In January 1982, Admiral Hyman G. Rickover, approaching retirement as director of the U.S. Navy’s nuclear reactors and as irascible as ever, appeared before Congress for the last time. His testimony was full of blunt observations, none as cutting as his take on certain public servants. “I have an expression—the ‘Say-Do,’” the 82-year-old Rickover declared. “People say something and the newspapers laud them, before they’ve done a damn thing and then they never do it and then they go on to some other Say-Do thing, and they get more credit.” Detested by some, idolized by others, Rickover was, without a doubt, a doer. And he had little time for those who weren’t.
As a terrific new PBS documentary reveals, Rickover’s life was one of great consequence. His accomplishments were technologically towering; his means of accomplishing them unorthodox bordering on unbelievable. It was Rickover, pushing back against skepticism if not outright opposition, who envisioned and realized the world’s first nuclear submarine—the U.S.S. Nautilus—and charted the civilian use of atomic energy. On paper, it’s fascinating. But on screen, Rickover’s life crackles, thanks to the sure hand of director Michael Pack.
For over a decade, Pack has quietly modernized the historical documentary, finding unconventional and often surprising ways to interpret and understand his subjects. Rickover: The Birth of Nuclear Power continues the trend. Archival footage and recollections of those who knew and worked for the man mingle with short, dramatic reenactments. The admiral comes to life via actor Tim Blake Nelson’s ornery portrayal. Like scenes from Pack’s films on George Washington and Alexander Hamilton, which place those two founders in strikingly modern contexts, the technique is, initially, jarring. But it grows on the viewer, and by the time the credits roll, we are left with an intimate understanding of the man.
Born Chaim Godalia Rickover in eastern Poland during the reign of Tsar Nichols II, Rickover migrated west to Chicago with his mother in March 1906. A 1922 graduate of the Naval Academy, Rickover faced anti-Semitism. His page in the school’s yearbook was perforated for easy removal, as was that of the other Jewish student in his class. Years later, many of his classmates would seek the admiral’s assistance. Rickover wouldn’t lift a finger for the “bastards.”
An engineering prodigy, Rickover spent most of World War II accumulating technological know-how, serving on small ships at out-of-the-way posts. After the war, he volunteered to travel to Oak Ridge to investigate the possibility of a nuclear plant, an experience that sold him on the idea of employing that same energy source to power submarines. The Nautilus was christened in 1954. The first atomic power station in Shippingport, Pennsylvania, went online in 1957. These projects were milestones for mankind, willed into being by Rickover’s tenacity.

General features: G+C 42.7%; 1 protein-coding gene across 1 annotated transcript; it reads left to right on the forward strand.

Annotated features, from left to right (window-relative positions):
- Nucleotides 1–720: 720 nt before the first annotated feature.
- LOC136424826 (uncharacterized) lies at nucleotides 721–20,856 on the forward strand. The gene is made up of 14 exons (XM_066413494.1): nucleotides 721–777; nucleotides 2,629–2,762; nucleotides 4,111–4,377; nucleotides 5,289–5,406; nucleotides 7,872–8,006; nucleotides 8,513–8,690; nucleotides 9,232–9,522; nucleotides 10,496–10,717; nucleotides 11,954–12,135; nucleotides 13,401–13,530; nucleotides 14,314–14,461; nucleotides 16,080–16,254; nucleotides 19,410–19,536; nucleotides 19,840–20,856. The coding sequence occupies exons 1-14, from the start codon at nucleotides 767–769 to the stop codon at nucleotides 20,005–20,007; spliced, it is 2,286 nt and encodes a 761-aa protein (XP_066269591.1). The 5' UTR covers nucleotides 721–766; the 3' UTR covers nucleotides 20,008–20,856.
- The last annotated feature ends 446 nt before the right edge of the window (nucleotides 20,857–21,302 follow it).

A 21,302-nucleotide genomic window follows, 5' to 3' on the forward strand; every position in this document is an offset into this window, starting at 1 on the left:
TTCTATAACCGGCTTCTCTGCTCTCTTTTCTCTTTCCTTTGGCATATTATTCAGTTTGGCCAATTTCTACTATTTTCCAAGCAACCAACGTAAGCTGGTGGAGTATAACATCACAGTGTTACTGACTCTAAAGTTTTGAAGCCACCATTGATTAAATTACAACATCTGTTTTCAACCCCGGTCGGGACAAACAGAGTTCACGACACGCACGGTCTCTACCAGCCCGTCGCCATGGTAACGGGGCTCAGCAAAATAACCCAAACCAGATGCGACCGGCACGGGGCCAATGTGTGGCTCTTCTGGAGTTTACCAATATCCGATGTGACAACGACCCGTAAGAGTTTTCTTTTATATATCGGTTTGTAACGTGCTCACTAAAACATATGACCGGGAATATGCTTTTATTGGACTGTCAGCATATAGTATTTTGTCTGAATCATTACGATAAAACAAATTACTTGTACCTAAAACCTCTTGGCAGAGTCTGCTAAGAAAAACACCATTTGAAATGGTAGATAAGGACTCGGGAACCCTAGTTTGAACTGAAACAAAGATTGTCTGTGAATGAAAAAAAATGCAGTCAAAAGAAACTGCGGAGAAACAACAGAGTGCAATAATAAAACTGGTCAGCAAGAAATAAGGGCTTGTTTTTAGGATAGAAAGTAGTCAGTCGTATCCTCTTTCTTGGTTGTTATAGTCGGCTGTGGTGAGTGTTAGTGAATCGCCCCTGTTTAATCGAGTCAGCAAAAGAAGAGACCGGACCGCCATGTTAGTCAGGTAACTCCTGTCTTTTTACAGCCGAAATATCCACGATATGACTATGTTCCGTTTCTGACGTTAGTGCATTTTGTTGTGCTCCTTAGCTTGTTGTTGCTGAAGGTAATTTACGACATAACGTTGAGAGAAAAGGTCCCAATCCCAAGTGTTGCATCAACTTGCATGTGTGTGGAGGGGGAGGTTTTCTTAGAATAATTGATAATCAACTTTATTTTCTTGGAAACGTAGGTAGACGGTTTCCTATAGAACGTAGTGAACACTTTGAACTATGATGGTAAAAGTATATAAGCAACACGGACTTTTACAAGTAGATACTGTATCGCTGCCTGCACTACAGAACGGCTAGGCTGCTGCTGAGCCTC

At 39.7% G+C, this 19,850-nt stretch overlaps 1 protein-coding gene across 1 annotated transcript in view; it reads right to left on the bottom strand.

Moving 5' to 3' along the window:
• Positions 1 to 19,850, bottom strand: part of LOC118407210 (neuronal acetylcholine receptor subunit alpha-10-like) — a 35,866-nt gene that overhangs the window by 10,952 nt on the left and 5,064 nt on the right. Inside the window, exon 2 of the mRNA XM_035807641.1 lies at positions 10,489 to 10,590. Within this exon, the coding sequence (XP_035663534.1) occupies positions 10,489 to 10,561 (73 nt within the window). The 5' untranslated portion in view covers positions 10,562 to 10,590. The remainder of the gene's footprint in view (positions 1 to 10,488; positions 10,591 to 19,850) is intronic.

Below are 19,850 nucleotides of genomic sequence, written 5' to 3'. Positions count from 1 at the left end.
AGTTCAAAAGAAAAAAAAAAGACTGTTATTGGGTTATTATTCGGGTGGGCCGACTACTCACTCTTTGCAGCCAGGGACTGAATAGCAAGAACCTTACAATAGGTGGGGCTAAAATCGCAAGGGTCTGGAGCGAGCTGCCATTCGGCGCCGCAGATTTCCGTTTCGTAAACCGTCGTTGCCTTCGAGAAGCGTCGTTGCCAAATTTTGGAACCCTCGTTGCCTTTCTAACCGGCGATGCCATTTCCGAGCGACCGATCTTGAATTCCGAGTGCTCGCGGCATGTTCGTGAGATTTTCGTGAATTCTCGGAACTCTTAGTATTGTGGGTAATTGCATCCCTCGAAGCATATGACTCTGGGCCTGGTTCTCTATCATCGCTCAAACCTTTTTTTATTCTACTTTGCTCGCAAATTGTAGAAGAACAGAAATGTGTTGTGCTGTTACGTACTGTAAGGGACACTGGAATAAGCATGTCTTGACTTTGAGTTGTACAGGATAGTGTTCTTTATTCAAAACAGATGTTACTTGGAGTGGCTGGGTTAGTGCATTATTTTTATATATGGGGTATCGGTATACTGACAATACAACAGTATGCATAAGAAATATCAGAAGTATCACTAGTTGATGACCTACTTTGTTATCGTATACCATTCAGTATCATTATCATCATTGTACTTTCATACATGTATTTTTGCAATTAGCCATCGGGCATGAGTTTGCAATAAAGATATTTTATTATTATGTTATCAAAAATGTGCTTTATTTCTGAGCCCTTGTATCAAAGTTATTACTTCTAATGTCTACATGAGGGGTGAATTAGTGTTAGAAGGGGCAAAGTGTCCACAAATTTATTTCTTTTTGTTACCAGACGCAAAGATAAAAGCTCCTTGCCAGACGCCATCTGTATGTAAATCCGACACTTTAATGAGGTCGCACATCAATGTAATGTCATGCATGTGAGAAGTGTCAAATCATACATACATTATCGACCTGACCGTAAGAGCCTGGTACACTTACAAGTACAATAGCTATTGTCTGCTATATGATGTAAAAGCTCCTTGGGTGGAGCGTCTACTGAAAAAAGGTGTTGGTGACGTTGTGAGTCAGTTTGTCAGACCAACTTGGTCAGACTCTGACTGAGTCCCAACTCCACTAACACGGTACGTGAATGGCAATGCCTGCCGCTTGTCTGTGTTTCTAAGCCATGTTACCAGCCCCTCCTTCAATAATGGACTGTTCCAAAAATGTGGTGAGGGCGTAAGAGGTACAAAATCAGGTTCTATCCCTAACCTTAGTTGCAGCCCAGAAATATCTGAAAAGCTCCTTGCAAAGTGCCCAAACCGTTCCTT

Rickover was arrogant and a fanatical perfectionist. With staff, he was confrontational and occasionally abusive. He forced engineers to work ungodly hours. He often humiliated midshipmen who hoped to join his team, forcing them to sit on crooked chairs and assaulting them with uncomfortable questions in interviews. He ordered one candidate to phone his fiancée in order to postpone their wedding (to allow for more time to assist Rickover), only then to dismiss the young fellow for acquiescing so readily to the admiral’s unfair request. As bizarre as these techniques sound, they helped Rickover surround himself with a team that suited his needs, among them future president Jimmy Carter and the recently deceased nuclear engineer Ted Rockwell. Both appear in Pack’s film.
Rickover’s unpopularity with Navy brass never bothered him. Combining an obsessive hatred of bureaucracy with a passion for efficiency, he plowed ahead. There were no rules he wouldn’t break, and no process he wouldn’t economize. Phone calls to employees monitoring reactors, for example, were brief. Rickover felt “I have nothing to report” took too long to say, so he reduced it to a single word: “nothing.” But even that was too wordy for Rickover, and subordinates eventually were told to shout “no” into the phone if they had no news to share. Despite the emphasis on economy, Rickover was anything but relaxed about the security on his ships or at his facilities. He scrutinized every document and obsessively monitored safety.
This is an inspiring story, a reminder of the human ability to accomplish astonishing things in the face of hostile opposition, both human and institutional. But there is also an element of melancholy in Pack’s tale. In the mid-twentieth century, nuclear power was less feared than it is now. That changed as the Cold War wore on. The 1979 meltdown at Three Mile Island soured the public on nuclear energy. Rickover’s waning influence in Congress, and an ongoing battle with defense contractors whom he accused—correctly, as time would reveal—of over-charging tax payers, eventually spelled the end for the admiral.
In 1982, Navy leadership decided to remove Rickover from his command. The great man was reduced to an advisory role. This news, which the admiral heard first on television, was officially relayed in an Oval Office meeting. Furious and hurt, Rickover minced no words with President Ronald Reagan, demanding to know why he was being fired, and telling the president to “cut the crap.” Reenacted here, it’s an electrifying scene, testament to the filmmaker’s assured hand and his subject’s bewildering pluck.
Hyman Rickover remains a polarizing figure. As this film makes clear, however, his methods were revolutionary and his accomplishments were monumental. Owing to his unpopularity with many in the military, Rickover never got proper credit during his lifetime for all he achieved. Happily, Michael Pack has rectified this.